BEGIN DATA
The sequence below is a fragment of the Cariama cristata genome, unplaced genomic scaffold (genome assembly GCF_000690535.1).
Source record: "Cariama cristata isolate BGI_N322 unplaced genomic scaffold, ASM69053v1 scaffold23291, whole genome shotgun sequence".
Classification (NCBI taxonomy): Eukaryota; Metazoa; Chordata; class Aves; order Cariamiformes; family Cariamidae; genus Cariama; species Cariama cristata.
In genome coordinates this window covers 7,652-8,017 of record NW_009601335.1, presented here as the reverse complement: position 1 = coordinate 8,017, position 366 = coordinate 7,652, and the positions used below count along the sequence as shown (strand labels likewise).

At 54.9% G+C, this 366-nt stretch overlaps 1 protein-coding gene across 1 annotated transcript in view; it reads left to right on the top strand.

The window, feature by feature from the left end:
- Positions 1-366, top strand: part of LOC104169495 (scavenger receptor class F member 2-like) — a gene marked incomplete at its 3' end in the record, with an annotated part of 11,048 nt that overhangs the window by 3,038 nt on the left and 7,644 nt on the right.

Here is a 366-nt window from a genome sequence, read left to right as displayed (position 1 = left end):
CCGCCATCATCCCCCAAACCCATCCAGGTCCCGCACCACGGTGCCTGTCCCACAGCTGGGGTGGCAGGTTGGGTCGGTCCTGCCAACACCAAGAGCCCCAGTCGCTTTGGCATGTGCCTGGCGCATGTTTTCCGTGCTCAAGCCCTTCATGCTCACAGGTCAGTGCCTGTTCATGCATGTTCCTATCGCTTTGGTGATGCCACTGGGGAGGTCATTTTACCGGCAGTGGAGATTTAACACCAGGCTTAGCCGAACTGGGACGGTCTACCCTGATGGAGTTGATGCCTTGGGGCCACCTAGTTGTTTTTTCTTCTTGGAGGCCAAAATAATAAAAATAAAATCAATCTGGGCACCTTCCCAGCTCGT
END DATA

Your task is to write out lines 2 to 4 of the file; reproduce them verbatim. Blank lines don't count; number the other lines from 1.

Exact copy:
Source record: "Cariama cristata isolate BGI_N322 unplaced genomic scaffold, ASM69053v1 scaffold23291, whole genome shotgun sequence".
Classification (NCBI taxonomy): Eukaryota; Metazoa; Chordata; class Aves; order Cariamiformes; family Cariamidae; genus Cariama; species Cariama cristata.
In genome coordinates this window covers 7,652-8,017 of record NW_009601335.1, presented here as the reverse complement: position 1 = coordinate 8,017, position 366 = coordinate 7,652, and the positions used below count along the sequence as shown (strand labels likewise).